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Jack and the Beanstalk

At this time of the year the pantomime season is drawing to a close and these Xmas plays are being taken off.

One of the plays regularly performed is "Jack and the Beanstalk." The story is of Teutonic origin and was written during feudal times. It tells of a peasant woman who is forced by poverty to send her son Jack to market to sell their cow. He exchanges it for a bag of beans. On his return home the woman throws the beans out of the window. They grow to a tremendous height during the night and Jack climbs to the top, to find himself in the realm of a giant. By subterfuge he steals the giant's money bags and when this money is spent and gone he goes back and steals the giant's magic hen. The second acquisition has the advantage that the possessor is able to live in permanent luxury as the hen lays golden eggs. The giant's harp warns its master, but Jack succeeds in making his getaway with the hen. The hen's supply of golden eggs enables Jack and his family to live happily ever after.

The audience not only enjoy the usual pleasures associated with attending a play, but, with this pantomime, as with some others, the additional pleasure of merging their own individual identities with some of characters in the play. To merge their identity with Jack and his mother is a very pleasant experience for many workers.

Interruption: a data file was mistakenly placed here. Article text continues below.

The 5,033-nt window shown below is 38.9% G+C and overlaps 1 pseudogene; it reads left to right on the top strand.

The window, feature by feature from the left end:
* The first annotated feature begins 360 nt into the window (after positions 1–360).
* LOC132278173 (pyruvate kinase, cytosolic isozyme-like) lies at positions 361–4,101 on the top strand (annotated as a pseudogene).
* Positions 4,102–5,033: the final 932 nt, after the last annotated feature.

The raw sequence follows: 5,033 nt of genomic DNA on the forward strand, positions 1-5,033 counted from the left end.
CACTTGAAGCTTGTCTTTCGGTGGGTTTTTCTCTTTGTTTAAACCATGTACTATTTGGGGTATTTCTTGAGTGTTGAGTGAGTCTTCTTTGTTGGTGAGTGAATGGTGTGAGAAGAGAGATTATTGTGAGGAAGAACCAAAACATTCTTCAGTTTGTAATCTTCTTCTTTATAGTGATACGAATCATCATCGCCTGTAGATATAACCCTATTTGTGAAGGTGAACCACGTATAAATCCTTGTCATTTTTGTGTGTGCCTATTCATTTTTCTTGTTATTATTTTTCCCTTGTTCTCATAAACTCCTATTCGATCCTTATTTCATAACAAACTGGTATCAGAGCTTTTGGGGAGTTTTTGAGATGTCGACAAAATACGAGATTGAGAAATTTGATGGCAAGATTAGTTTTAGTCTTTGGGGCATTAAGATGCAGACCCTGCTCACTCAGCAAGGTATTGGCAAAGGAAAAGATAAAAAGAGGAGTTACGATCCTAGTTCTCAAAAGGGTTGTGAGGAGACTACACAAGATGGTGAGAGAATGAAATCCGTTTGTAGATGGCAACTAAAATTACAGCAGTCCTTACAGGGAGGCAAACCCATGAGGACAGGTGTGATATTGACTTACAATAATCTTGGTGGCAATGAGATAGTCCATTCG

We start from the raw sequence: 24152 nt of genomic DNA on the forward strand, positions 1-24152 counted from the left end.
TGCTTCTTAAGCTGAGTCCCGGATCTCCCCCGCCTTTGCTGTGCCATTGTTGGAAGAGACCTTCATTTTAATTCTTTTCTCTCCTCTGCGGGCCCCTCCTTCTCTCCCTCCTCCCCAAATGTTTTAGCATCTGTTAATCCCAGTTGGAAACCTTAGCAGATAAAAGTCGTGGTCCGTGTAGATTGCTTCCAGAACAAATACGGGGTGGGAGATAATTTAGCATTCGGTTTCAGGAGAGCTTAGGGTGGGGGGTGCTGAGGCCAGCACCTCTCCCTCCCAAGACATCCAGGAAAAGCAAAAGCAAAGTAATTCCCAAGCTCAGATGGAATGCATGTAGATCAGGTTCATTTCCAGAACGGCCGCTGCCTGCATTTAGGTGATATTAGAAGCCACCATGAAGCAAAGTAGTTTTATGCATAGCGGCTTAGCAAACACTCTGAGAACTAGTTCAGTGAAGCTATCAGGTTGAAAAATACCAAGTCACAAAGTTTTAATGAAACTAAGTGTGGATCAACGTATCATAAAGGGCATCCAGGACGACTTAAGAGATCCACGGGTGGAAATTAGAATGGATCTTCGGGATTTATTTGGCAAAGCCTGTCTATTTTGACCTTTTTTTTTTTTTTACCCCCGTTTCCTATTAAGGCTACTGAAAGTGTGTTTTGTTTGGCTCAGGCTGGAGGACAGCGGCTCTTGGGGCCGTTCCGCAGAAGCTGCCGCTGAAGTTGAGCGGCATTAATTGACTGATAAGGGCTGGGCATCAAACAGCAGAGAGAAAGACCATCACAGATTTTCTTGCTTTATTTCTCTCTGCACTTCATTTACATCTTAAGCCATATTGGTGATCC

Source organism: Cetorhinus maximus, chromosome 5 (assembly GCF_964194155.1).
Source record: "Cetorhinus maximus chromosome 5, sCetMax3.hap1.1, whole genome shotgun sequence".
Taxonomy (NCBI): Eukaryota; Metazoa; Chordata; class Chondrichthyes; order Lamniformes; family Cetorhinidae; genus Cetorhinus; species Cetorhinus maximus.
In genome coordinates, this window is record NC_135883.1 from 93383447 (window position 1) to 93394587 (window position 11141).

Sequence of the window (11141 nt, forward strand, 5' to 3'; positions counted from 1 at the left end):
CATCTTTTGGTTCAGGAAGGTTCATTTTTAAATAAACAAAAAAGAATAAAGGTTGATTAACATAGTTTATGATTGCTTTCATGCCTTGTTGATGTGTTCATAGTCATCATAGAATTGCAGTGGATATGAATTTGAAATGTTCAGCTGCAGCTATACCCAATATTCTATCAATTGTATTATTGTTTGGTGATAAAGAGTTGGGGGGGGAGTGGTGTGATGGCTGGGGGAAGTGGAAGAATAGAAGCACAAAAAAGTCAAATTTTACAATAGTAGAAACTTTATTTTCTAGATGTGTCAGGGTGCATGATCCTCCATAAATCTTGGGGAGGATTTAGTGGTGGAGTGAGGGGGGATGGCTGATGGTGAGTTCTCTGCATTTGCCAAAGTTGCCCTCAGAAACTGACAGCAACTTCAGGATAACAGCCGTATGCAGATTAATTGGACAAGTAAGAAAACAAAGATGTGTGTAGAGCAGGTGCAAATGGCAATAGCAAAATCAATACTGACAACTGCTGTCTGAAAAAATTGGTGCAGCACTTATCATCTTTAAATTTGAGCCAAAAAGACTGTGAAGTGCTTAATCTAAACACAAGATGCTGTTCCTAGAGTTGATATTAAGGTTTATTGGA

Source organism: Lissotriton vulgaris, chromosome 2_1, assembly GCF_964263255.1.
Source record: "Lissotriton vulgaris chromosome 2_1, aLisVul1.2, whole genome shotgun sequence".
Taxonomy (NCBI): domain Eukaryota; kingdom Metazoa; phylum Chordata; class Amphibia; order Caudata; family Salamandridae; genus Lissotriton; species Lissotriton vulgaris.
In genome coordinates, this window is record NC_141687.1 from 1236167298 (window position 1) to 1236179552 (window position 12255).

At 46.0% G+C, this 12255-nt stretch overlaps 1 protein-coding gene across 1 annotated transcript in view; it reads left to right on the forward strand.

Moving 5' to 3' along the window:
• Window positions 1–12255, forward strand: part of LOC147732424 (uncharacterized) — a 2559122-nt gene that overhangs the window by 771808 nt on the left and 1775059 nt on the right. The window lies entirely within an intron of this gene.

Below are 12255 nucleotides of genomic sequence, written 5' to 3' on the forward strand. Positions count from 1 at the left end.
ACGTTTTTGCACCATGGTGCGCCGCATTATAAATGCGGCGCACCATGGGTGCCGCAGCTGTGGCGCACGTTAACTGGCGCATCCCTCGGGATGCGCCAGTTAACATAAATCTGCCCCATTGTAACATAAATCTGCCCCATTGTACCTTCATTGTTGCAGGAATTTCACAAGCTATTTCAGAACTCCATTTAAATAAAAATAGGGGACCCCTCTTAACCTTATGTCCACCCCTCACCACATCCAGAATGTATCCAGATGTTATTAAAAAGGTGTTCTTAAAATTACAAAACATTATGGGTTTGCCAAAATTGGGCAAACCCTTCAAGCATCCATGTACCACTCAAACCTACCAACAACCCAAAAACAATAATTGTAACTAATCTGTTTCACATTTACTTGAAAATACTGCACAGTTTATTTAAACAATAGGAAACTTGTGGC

It makes a pleasing even if fantastic dream to leave their world of anxiety, toll, strife, working-class houses and working-class food through the ownership of a hen that lays golden eggs producing such wealth that the fortunate owner can satisfy all his wants. Quite an impossibility to so many workers' minds, much too good to be even though about—except in a pantomime.

Back at the process of making a living next day all thoughts of the pantomime are forgotten. There is no time for such dreams—the worker is far too busy producing wealth for his employer. And what wealth!! The golden eggs of Jack's hen appear quite insignificant against the profits the workers produce for those who own capital.

Just Take a Look at This:—

The profits of companies, public and private, in 1950, according to the Treasury White Paper amounted to £1,692 millions after deducting depreciation. The profits of 3,787 companies, which reported in 1951, as totalled by the Financial Times came to £1,873 millions. This total is an increase of 30 per cent. over the Financial Times 1950 figure of £1,431 millions. After depreciation the figures were £1,636 millions and £1,225 millions respectively.

Aspirations that now seem to many workers to be just wishful thinking can become reality just as soon as they realise that it is the ownership of the land, factories, transport systems, and the means of life generally by society that will enable these dreams to be realised by them. Then there will be no need to waste labour on armaments, advertisements, passports and the host of officials and clerks necessary for the present system of wealth production.

This will come about when the workers understand the exploitation basis of this system of society.

Socialist propaganda will help them. The task is urgent—will you join with us and help to make those dreams come true!

Frank Offord